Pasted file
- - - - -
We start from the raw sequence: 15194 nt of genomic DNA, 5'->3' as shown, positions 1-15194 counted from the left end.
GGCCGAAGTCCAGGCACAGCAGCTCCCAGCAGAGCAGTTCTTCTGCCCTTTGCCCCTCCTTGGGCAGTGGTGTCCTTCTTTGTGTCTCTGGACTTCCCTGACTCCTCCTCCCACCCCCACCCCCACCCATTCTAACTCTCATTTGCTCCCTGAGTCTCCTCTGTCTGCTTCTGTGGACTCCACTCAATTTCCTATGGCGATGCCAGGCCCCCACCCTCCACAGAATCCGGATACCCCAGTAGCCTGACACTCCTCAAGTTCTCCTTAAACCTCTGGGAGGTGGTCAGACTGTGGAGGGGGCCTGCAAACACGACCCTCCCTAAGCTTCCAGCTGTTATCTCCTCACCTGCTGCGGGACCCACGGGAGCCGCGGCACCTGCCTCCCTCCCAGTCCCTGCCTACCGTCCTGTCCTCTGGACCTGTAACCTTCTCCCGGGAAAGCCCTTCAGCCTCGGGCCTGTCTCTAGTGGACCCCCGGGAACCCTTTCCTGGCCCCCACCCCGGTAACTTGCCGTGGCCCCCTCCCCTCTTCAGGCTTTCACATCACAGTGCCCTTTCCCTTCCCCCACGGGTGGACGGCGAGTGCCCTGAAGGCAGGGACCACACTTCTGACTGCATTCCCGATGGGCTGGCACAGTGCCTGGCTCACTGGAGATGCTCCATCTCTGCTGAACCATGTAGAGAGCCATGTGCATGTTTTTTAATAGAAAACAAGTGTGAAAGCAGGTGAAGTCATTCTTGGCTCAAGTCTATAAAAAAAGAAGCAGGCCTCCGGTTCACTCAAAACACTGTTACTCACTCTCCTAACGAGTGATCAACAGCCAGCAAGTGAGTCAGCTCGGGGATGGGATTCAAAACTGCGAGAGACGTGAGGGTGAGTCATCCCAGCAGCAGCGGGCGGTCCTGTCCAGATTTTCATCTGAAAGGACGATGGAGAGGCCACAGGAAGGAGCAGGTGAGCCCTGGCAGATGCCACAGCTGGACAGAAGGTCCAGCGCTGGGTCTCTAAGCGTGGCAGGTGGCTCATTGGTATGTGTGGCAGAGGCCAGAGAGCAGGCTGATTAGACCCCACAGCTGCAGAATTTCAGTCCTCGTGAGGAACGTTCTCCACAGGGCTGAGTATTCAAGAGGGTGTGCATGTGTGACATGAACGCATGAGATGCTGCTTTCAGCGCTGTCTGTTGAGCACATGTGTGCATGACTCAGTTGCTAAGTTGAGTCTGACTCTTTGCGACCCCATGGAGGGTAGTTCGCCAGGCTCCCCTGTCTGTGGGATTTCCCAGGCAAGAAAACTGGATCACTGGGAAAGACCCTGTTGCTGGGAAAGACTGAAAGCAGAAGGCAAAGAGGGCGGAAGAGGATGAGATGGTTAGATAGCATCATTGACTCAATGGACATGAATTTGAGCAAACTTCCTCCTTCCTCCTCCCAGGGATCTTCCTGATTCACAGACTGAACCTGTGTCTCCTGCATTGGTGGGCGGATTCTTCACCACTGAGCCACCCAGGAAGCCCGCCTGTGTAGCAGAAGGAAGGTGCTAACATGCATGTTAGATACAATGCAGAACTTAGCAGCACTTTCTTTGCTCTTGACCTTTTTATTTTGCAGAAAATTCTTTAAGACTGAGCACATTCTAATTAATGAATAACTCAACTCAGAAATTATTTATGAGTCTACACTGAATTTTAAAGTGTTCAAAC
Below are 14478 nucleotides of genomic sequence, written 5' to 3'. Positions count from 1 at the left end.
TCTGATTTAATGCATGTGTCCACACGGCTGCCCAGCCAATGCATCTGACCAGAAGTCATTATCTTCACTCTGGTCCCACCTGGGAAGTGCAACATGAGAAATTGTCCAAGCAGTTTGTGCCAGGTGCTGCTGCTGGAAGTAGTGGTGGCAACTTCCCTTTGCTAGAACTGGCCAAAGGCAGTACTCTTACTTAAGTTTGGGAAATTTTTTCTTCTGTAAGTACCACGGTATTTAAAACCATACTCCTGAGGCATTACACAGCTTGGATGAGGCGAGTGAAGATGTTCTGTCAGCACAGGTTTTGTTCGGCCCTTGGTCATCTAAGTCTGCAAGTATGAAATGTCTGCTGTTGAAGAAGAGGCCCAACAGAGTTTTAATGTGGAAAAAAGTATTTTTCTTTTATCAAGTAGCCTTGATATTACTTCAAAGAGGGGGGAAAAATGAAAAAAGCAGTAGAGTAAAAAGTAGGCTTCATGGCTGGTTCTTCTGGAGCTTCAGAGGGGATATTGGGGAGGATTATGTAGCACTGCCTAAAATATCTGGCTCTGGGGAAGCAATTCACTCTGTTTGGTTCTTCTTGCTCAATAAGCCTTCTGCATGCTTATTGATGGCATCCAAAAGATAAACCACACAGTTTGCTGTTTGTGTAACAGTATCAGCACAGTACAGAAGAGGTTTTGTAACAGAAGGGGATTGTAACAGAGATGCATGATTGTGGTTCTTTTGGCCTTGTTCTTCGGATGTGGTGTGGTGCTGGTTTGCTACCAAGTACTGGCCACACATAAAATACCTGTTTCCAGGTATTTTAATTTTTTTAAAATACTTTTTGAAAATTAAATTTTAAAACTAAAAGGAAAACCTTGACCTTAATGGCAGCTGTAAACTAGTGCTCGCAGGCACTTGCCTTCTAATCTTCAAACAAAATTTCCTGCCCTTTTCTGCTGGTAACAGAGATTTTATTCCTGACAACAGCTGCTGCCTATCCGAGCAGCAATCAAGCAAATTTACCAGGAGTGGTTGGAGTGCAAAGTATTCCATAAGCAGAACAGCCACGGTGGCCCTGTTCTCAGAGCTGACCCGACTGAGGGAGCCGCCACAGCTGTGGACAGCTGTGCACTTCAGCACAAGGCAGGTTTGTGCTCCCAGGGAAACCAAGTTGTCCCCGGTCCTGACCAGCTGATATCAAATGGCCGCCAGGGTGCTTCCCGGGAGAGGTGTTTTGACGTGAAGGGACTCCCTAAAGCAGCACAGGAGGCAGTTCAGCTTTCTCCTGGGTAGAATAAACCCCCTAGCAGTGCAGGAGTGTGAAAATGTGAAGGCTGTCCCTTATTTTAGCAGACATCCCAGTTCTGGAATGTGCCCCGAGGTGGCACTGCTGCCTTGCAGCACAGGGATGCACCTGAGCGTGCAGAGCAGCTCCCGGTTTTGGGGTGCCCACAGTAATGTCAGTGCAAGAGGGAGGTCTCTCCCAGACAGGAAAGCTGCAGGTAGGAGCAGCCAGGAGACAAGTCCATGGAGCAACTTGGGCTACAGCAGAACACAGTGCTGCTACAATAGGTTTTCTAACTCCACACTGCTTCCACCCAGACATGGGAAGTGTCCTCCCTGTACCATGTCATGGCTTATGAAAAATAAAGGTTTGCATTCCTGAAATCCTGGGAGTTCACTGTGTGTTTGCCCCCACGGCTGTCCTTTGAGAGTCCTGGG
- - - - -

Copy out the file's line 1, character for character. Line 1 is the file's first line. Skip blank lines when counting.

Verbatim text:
We start from the raw sequence: 15194 nt of genomic DNA, 5'->3' as shown, positions 1-15194 counted from the left end.